I often learn more from people whose views partially overlap, than from those with whom I completely agree or completely disagree. Thus, I’ve learn a lot from reading Matt Yglesias’s Substack, even though he has a much more favorable view of the Biden administration than I do. In particular, he supports their early effort to pass major bills involving stimulus, and well as subsidies for things like infrastructure, clean energy, and technology.

But Yglesias also believes that the Biden administration went off course in 2022:

I published a piece on August 25, 2022 advising Biden to press pause on his flirtations with heterodoxy and congressional dealmaking and start listening to boring neoclassical economists. To my mind, that didn’t mean disavowing anything that he’d done in the first 18 months of his presidency. It just meant acknowledging that most of his pre-2021 policy agenda had been cooked up assuming depression-like conditions, and those conditions no longer applied. He’d taken big legislative swings, had some good hits, and now it was time to play defense.

But the pivot never really happened.

Yglesias is much smarter than most of the policy advisors that Biden relied upon over the past few years.  Many of them don’t really understand neoclassical economics (aka supply side economics), and this led to a series of policy initiatives that made inflation even worse:

I would not expect any Democratic administration to weaken Davis-Bacon rules as an anti-inflationary measure, even though doing so would advance a number of Biden’s stated policy objectives. But did Biden need to re-write these rules to be tougher than they were under Obama or Bill Clinton? Similarly, every president likes to tout “Buy American” rules because they sound popular, but Biden’s lawyers genuinely wrote stricter rules than his predecessors. They adopted stricter energy efficiency rules that will drive up prices. They raised tariffs on Canadian lumber. They raised tariffs on solar panels from Southeast Asia. Repealing the Jones Act would be a heavy lift, but Biden made Jones Act rules stricter. A lot of this can be seen as special giveaways to union interests, which is not always ideal but is at least part of a rational political strategy. But beyond that, what I think you see at work in some of the regulatory agencies is a completely sincere, completely non-cynical worldview that promoting high nominal wages is a path to national prosperity. The moves to implement stricter rules on au pairs or create stricter rules for agricultural guest workers don’t have any particularly clear interest group angle. They’re just small moves that drive up the cost of child care and food.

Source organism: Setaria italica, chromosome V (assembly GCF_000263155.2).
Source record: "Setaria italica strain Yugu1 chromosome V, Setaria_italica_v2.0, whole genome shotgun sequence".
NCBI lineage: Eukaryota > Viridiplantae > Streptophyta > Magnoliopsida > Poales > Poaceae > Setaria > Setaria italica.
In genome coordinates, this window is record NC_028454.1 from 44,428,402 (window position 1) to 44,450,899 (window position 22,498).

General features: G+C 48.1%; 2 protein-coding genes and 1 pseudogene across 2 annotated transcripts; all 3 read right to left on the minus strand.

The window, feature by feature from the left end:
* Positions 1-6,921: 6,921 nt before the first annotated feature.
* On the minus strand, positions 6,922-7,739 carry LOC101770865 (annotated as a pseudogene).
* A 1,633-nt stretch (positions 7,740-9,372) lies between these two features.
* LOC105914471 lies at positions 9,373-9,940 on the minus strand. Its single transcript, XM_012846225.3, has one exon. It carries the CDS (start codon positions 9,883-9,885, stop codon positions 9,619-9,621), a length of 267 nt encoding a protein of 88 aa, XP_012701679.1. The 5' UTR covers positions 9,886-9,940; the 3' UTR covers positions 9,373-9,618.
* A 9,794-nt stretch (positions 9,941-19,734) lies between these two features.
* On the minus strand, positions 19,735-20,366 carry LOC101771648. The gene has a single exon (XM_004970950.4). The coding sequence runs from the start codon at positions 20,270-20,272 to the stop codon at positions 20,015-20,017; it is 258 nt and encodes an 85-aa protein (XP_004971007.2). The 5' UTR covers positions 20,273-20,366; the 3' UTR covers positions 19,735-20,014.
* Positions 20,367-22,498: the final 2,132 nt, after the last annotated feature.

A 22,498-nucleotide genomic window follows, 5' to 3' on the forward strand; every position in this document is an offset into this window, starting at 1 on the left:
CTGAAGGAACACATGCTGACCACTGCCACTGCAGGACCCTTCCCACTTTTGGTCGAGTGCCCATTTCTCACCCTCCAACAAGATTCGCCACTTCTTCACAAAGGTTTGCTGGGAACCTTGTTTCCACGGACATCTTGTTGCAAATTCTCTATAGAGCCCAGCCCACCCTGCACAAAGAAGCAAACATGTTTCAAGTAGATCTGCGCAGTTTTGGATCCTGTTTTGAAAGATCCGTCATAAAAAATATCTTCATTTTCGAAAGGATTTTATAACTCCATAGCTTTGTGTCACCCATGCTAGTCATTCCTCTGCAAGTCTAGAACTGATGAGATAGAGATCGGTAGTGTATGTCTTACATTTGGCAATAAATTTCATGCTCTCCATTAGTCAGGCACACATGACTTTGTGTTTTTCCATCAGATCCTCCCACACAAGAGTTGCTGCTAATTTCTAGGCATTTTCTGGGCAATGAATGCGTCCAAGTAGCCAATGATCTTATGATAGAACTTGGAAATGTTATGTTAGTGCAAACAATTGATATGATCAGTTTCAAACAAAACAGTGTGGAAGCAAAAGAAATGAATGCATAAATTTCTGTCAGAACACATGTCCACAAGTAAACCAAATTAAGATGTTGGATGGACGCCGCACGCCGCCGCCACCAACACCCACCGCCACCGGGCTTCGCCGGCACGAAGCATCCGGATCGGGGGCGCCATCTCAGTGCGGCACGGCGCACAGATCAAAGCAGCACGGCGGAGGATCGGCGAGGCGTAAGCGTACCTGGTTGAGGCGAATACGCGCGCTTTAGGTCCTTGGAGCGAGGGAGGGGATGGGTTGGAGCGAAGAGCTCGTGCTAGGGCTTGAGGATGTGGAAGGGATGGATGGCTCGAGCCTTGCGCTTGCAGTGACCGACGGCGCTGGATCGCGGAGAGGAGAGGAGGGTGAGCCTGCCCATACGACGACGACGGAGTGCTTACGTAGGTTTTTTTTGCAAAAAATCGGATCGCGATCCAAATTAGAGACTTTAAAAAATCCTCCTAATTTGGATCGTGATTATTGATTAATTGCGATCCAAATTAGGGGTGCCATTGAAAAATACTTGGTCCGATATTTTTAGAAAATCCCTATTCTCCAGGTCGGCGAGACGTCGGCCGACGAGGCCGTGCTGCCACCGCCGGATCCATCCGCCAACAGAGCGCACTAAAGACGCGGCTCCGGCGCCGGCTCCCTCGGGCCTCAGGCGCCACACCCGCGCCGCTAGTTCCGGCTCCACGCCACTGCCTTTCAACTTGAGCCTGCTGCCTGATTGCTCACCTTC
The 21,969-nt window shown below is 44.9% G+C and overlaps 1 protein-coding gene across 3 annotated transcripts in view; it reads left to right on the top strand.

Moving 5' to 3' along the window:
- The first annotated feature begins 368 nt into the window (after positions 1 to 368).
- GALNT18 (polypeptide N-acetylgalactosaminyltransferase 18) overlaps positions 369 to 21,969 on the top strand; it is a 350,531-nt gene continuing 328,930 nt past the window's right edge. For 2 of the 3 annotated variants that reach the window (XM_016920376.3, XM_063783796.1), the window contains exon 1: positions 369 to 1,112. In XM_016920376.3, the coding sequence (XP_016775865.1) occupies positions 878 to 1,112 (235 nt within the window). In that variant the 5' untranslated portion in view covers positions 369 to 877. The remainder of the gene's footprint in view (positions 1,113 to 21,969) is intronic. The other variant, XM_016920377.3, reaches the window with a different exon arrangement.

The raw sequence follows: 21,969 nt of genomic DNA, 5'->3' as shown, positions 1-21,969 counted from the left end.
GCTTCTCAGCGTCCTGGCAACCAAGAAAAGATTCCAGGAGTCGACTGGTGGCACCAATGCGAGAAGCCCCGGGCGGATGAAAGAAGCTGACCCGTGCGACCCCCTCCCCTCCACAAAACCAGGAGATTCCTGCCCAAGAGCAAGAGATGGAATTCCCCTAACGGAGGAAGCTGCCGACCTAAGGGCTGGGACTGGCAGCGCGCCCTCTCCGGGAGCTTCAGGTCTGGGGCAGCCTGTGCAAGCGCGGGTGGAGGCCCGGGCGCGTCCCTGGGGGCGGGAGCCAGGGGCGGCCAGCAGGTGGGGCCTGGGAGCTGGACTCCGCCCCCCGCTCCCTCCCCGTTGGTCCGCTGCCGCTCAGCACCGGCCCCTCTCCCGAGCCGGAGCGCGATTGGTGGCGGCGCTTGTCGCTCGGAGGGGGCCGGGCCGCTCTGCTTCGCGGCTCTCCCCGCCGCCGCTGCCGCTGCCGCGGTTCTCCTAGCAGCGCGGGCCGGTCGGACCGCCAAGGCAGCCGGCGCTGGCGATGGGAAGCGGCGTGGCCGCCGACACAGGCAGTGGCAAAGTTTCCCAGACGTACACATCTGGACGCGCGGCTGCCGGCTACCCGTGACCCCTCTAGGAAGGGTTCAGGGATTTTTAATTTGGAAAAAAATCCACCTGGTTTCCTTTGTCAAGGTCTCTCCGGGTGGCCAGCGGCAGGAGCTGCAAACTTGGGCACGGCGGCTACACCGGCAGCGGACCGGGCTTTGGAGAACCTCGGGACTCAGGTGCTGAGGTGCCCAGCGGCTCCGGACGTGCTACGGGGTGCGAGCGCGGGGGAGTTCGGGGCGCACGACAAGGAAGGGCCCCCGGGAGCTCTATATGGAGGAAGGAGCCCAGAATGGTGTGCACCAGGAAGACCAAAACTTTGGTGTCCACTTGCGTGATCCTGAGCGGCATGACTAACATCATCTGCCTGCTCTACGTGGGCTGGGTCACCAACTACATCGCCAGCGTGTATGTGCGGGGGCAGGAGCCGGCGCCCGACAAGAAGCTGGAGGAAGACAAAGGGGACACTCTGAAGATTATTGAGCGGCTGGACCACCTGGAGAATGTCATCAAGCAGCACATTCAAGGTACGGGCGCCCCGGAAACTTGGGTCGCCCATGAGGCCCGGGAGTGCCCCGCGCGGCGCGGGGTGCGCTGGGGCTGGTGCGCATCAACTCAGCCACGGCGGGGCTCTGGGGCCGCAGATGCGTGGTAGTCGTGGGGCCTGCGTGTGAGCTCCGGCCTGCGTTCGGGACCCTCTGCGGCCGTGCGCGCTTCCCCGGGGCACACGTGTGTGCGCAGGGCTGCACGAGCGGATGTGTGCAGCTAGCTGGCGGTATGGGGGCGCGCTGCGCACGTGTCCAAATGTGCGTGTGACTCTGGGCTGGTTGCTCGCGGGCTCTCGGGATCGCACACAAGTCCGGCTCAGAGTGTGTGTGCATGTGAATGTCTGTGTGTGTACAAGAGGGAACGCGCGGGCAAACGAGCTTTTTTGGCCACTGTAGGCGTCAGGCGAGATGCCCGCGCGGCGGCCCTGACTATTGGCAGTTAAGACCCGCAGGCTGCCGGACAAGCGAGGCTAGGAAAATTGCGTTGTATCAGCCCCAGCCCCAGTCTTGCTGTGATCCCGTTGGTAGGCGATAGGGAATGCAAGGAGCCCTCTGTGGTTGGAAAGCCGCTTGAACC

To be clear, it is the Fed that determines inflation over the longer run.  But if the Fed sets its policy tools at a position likely to generate 6% NGDP growth, then the enactment of new regulatory measures that raise costs will temporarily shift that nominal spending from output to prices.  Yglesias believes that this policy mistake may ultimately cost Biden the election.

The Trump campaign is also advocating policies that could lead to higher costs, such as a 10% tariff on all imports and the expulsion of undocumented workers.  Trump also opposes YIMBY policies to allow the construction of apartments in suburban areas.  But voters tend to focus on the record of the President that is currently in office, not the campaign promises of the challenger.  And Trump benefits from the fact that inflation was relatively low during his tenure.

Because I am less Keynesian than Yglesias, I am much more skeptical of Biden’s early policy initiatives.  But I do understand the Keynesian model, and thus I can easily understand why Yglesias has become increasingly frustrated with Biden’s approach to policymaking.  Keynes believed the free market worked reasonably well as long as there was adequate aggregate demand.  By 2022, the economy had recovered from the Covid recession and inflation had become a major problem.  In that sort of world the rules of classical economics apply—industrial policies have real opportunity costs.  It was time to focus on efficiency.  In November, we’ll find out if Biden must pay a price for ignoring the advice of one of the Democrats more insightful pundits.

PS.  In my view, the classical rules always apply.  It’s always a good time to focus on efficiency.  Thus I believe the Biden administration went off course long before 2022.  Yglesias pointed me to an Ezra Klein essay from April 2021:

Biden has less trust in economists, and so does everyone else. Obama’s constant frustration was that politicians didn’t understand economics. Biden’s constant frustration is that economists don’t understand politics.

Multiple economists, both inside and outside the Biden administration, told me that this is an administration in which economists and financiers are simply far less influential than they were in past administrations. 

Obama was re-elected against a mainstream Republican.  Biden is trailing in the polls against one of the most unpopular politicians in American history.